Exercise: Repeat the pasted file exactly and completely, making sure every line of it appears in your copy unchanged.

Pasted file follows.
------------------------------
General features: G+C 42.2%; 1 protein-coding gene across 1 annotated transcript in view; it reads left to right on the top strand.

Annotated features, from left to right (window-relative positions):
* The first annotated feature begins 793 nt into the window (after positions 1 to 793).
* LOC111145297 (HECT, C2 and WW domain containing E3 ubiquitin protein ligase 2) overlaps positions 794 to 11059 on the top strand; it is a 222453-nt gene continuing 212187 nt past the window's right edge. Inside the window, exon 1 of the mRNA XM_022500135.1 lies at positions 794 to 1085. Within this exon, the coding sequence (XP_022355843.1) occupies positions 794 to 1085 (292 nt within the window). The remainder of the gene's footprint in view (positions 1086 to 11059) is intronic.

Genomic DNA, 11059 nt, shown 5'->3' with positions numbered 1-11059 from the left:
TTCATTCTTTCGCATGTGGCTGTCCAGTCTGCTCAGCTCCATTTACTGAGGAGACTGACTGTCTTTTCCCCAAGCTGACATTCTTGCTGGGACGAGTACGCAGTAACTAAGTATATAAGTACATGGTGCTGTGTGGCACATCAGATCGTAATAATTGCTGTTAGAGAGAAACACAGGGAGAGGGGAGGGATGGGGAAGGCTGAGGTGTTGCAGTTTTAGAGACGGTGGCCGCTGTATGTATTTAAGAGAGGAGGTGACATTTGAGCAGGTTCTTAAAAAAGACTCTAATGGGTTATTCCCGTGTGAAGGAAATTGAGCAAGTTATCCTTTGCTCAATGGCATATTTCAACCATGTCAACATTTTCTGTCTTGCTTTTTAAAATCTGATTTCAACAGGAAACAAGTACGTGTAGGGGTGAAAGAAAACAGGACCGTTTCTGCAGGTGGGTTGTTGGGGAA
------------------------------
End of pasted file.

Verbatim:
General features: G+C 42.2%; 1 protein-coding gene across 1 annotated transcript in view; it reads left to right on the top strand.

Annotated features, from left to right (window-relative positions):
* The first annotated feature begins 793 nt into the window (after positions 1 to 793).
* LOC111145297 (HECT, C2 and WW domain containing E3 ubiquitin protein ligase 2) overlaps positions 794 to 11059 on the top strand; it is a 222453-nt gene continuing 212187 nt past the window's right edge. Inside the window, exon 1 of the mRNA XM_022500135.1 lies at positions 794 to 1085. Within this exon, the coding sequence (XP_022355843.1) occupies positions 794 to 1085 (292 nt within the window). The remainder of the gene's footprint in view (positions 1086 to 11059) is intronic.

Genomic DNA, 11059 nt, shown 5'->3' with positions numbered 1-11059 from the left:
TTCATTCTTTCGCATGTGGCTGTCCAGTCTGCTCAGCTCCATTTACTGAGGAGACTGACTGTCTTTTCCCCAAGCTGACATTCTTGCTGGGACGAGTACGCAGTAACTAAGTATATAAGTACATGGTGCTGTGTGGCACATCAGATCGTAATAATTGCTGTTAGAGAGAAACACAGGGAGAGGGGAGGGATGGGGAAGGCTGAGGTGTTGCAGTTTTAGAGACGGTGGCCGCTGTATGTATTTAAGAGAGGAGGTGACATTTGAGCAGGTTCTTAAAAAAGACTCTAATGGGTTATTCCCGTGTGAAGGAAATTGAGCAAGTTATCCTTTGCTCAATGGCATATTTCAACCATGTCAACATTTTCTGTCTTGCTTTTTAAAATCTGATTTCAACAGGAAACAAGTACGTGTAGGGGTGAAAGAAAACAGGACCGTTTCTGCAGGTGGGTTGTTGGGGAA